Eco Tourism Development
Myanmar, a tropical country in Continental South East
Asia, lies between latitudes 9° 58' to 28° 29' North and longitudes 92°
10' to 101° 10' East. The country has a total land area of 676,577 km2.
The country's length from south to north is about 2,090 km and the
maximum width from west to east is about 805 km. The country has four
important river systems, flowing in the north-southerly direction, of
which the Ayeyarwaddy River, the main waterway, is navigable for about
Myanmar is regarded as a land of diverse culture, traditions and natural resources. It is
endowed with one of the largest forest covers in the region. More than half of
the country is still covered with forests, which are well managed under the
Myanma Selection System (MSS).
Forest resources play a dominant role in improving the socio-economic life of the
people of the nation. The country is the world's prime supplier of natural teak
(Tectona grandis), which is one of the pillars of the State's economy. About 75%
of the total population of 49 million live in rural areas, depending upon forest
resources. The forestry sector provides goods and services for domestic
consumption as well as export markets.
The forestry sector constituted around l % of the national GDP annually over the
last decade. Export earnings made by the forestry sector constituted about 30%
of the country's total in the early l990s, followed by decreasing shares in
total export earnings in the subsequent years due to increases in other sectors.
But, it has increased considerably in 98-99 and 99-2000. Growth rate of GDP of
the forestry sector is about 2.7% of the total national GDP in 96-97, 1.3% in
97-98, 1% in 9899 and 0.9% in 99-2000. The role of forests for environmental
stability and for soil and water conservation is increasingly recognized by the
State. The protected areas system is well established with the set-up of parks
and sanctuaries. Myanmar is committed to sustainable development of forests and
biological resources through accession to a number of international conventions
and agreements. In effect, forestry in Myanmar has been well in place,
maintaining a balance between environment, development and social needs.
Protected Areas System (PAS)
Diverse forest ecosystems in Myanmar are home to nearly 300 known mammal species, 360 reptiles
and about 1,000 bird species. Myanmar is also endowed with about 7,000 plant
species. Myanmar is found to have more than 1,200 species of butterfly, of which
six are identified as rare species even at the global level. So far, 23
sanctuaries and five parks, constituting about 2.26% (15,270 km2) of the total
land area of the country have been established under the existing PAS, and
proposals for forming new protected areas have also been made. It is stipulated
in Myanmar Forest Policy, 1995 that the coverage of the PAS will be increased to
5% in the short term. In the long term it is intended to increase up to 10%.
The natural forests of Myanmar provide substantial opportunities for ecotourism development.
The MeinmahlaKyun Wildlife Sanctuary in the Ayeyarwaddy Delta, the Hlawga Park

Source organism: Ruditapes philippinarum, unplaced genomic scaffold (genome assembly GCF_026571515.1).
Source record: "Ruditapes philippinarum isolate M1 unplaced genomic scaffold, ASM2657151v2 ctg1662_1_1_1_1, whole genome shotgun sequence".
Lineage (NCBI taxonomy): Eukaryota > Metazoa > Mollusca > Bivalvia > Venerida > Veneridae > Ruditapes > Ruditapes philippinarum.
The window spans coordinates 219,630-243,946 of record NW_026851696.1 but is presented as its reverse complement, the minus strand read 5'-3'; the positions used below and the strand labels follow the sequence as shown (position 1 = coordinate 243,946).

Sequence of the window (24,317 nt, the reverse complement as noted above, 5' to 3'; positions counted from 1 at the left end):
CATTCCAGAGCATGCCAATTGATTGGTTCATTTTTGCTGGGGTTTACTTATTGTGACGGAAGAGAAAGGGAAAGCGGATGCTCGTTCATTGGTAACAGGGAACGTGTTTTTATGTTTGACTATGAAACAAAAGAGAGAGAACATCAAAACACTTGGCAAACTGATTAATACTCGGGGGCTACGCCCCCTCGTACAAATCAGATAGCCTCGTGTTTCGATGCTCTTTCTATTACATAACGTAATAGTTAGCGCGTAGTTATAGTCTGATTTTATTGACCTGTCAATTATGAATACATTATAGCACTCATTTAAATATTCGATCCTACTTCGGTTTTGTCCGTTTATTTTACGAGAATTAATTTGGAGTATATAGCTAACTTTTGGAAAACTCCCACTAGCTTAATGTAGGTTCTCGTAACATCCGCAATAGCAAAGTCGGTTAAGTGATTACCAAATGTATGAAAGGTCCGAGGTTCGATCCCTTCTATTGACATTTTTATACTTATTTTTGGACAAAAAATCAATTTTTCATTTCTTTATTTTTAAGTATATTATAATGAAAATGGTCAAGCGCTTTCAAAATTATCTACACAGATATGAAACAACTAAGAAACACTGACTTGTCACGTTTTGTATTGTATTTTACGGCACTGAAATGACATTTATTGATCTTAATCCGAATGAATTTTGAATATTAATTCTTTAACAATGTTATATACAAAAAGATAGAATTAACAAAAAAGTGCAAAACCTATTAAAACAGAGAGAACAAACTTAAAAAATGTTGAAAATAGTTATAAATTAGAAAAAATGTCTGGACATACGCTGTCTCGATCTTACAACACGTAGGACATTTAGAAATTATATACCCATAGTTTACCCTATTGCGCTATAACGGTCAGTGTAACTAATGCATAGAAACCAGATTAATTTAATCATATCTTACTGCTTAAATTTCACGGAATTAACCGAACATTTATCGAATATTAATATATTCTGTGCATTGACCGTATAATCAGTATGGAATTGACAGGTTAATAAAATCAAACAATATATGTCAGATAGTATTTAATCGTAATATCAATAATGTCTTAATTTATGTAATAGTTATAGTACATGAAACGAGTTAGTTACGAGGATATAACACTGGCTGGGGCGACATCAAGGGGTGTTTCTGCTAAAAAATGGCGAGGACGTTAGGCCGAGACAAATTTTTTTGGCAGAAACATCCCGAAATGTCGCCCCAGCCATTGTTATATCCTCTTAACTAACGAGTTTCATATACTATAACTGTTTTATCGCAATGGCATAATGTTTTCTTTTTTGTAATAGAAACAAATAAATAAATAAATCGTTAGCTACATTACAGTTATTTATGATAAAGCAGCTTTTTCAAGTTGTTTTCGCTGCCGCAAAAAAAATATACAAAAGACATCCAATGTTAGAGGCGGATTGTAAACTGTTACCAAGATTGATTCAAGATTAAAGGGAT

near Yangon, the Yangon Zoological Gardens, the Moeyungyi Wet- lands Wildlife
Sanctuary near Bago, the Seinyay Forest Resort| on the strategic road across
Bago Yoma teak forests, the Popa Mountain Park and the Shwe-set-taw
Wildlife Sanctuary in the Central Myanmar. The Pyin-Oo-lwin Botanical Gardens, the
Alaungtaw Kathapa National Park in Upper Myanmar and the Inle Lake Wetlands
Wildlife Sanctuary on the Shan Plateau of Eastern Myanmar are among those with
outstanding ecotourism potential.
The Inn-Daw Gyi Wetlands Wildlife Sanctuary in northern Myanmar and the Natmataung (Mt.
Victoria) National Park on the north-west Chin Hills are also of high potential
for ecotourism and are now being developed. The Chatthin Wildlife Sanctuary in Upper Myanmar is also the
protected area where development activities for ecotourism are being made.
Moreover, the Khakarborazi National I Park in the far north constitutes an
attractive environment with snow-capped mountains and sub-alpine forests and
opportunities for mountaineering and outdoor recreation. Most striking upgrading
have recently been made at Pyin-Oo-Lwin Botanical Gardens, Popa Mountain Park
and Moeyungyi Wetlands Wildlife Sanctuary, to promote ecotourism, public
recreation, education and research.
Pho Kyar Forest Resort
Pho Kyar Forest Resort is located in a foot-hill of Bago Yoma Mountain ranges and lies within
the Saing Ya tropical reserved forest. 10 miles away from the town of Thargaya,
which is a town on Yangon to Mandalay main motor-road and 204 miles from Yangon
and 240 miles from Mandalay.
The Resort is emerged as the ideal eco-tourism spot has been having a special
privilege of occupying a prime location. The camp is surrounded by a stream
running in zigzag way within the area and fragrance of wild orchids, plants and
trees in seasonal flowers. And also sound of birds will get into fascinating
atmosphere. The Stream supplies an abundance of water for local residents and
provides a bathing place for elephants.
There is a opportunity to visit elephant village where you can learn and see the
Mahaut (elephant driver) communicate with their respective elephants how
instinctive and natural inborn tendency between elephants and human being.
The resort has seven bungalows comprising 14 standard double rooms equipped with
hot and cool water, electrical supply, 24 hours room service, restaurants,
laundry service, traditional massage on request, cafeteria and bar.